Among the factors that go into weaning someone off a ventilator, one of the most important ones is seeing if they’re capable of breathing on their own, without the machine’s support, Dr. O’Donnell said. To do this, he said usually, once a day, doctors spontaneously “decrease the amount of support we’re giving, and [if] they’re breathing well and taking in on their own, then that’s suggestive that they’ll do well once we take them off.”

Lat spent six days on the ventilator and then another week in the hospital after coming off it. Since then, he says life has a “much greater value.”

“There’s so many things you take for granted. One thing that I was really touched by when I was in critical condition was just the outpouring of love and support from around the world. I had people praying for me, singing for me, sending good vibes my way -- supporting me and my family throughout this whole ordeal.”

Lat said he’s run two New York City marathons and that he was fairly healthy compared to who he heard early on would be the typical COVID-19 patients: elderly people and those with serious underlying health conditions. O’Donnell believed the same before a deluge of patients began coming into the hospital.

“I think when [David] came in, we were learning a lot about COVID,” said O’Donnell. “I think we had really just abstract ideas about it going off of what was going on in China and Italy. Kind of our general notions when people came in is that the only people who would be sick would be older [people] with multiple comorbidities.”

O’Donnell said he first began seeing COVID-19 patients during the same week that Lat was admitted to the hospital. He said that at first, because of Lat’s health and age, he was optimistic that Lat would be out quickly. But since then, O’Donnell says his job has changed dramatically.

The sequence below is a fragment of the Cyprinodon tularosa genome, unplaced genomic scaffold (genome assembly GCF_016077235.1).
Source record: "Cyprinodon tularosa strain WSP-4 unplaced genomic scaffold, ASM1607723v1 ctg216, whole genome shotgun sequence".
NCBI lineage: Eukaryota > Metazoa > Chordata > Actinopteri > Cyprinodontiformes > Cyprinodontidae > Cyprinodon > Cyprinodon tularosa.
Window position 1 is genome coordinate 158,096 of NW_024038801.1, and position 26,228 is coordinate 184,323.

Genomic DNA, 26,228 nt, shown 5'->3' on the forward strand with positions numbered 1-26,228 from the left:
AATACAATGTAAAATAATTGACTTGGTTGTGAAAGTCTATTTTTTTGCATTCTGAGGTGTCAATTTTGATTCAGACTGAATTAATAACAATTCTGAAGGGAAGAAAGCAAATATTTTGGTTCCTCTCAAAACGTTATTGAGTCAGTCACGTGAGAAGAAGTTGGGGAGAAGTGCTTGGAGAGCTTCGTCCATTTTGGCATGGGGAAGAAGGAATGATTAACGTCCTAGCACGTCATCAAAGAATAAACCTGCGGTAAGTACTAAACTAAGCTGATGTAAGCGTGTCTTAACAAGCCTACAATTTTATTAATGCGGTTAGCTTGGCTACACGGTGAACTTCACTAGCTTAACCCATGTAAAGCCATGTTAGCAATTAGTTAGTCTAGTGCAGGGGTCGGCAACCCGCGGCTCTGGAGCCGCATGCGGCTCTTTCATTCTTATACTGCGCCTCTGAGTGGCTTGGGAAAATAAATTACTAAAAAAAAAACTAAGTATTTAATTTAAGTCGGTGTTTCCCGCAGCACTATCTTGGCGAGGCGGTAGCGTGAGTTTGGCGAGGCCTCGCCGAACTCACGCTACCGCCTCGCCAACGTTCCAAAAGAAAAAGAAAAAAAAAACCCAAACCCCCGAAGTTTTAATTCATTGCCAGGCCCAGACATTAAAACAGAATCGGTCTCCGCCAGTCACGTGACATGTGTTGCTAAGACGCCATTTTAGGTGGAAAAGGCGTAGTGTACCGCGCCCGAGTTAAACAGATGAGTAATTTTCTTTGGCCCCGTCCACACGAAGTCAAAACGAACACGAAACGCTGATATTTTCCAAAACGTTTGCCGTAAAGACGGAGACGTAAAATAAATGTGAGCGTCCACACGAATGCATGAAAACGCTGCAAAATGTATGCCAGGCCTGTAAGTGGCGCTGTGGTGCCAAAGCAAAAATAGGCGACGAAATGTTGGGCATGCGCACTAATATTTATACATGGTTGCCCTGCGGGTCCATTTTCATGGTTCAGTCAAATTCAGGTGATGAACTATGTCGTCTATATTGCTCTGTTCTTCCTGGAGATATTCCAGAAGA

“None of us had seen COVID before a month ago,” O’Donnell said, noting that only a small proportion of people admitted to the hospital for COVID-19 need intensive care.

Lat believes it was his exercise-induced asthma that made him more susceptible to the infection, which can cause severe respiratory distress.

“This condition of asthma, even though it was well controlled, was sort of an Achilles heel,” Lat said. “It was something waiting to be exploited by the virus.”

Shemtob also had mild symptoms that he suspects were from the virus. Two days after Lat first began feeling sick, Shemtob said he began feeling soreness in his muscles and that he lost his sense of taste and smell.

“Ultimately, it manifested itself like the flu,” he said, emphasizing that it’s far different.

“Unlike David, who became more and more serious … while I developed a cough, I did not have lung issues and I did not have shortness of breath. We went in two separate directions where David just got worse and worse and mine lasted about a week or so,” Shemtob said.

In retrospect, Lat feels fortunate he was able to get a ventilator.

“As there are issues about supply, you feel fortunate that you got one,” he said. “But you hope that everyone who is in a similar situation gets one. And we hope that we don’t get to a point where we just start rationing ventilators.”

Over 130,000 people have tested positive for COVID-19 in New York State, where Gov. Andrew Cuomo has repeatedly expressed the need for more ventilators to care for the influx of patients he expects will need them. On Monday, the governors of Washington, Oregon and California announced that they’d be donating ventilators to New York, among other recipients.

Lat says he still has some time before he’s fully recovered. Walking across the room makes him short of breath as he continues working to build his lung capacity. He also still feels weak and can’t stand in the shower for the full length of time — he’s put a stool in there to help.

Nevertheless, Lat said it’s “wonderful” to have his family back.

“It’s one of those things you just take for granted until you have something like this,” he said. “I know it’s cliche, but it’s true.”

ABC News' Byron Pitts, Niel Giardino, Emily Taguchi and Ignacio Torres contributed to this report.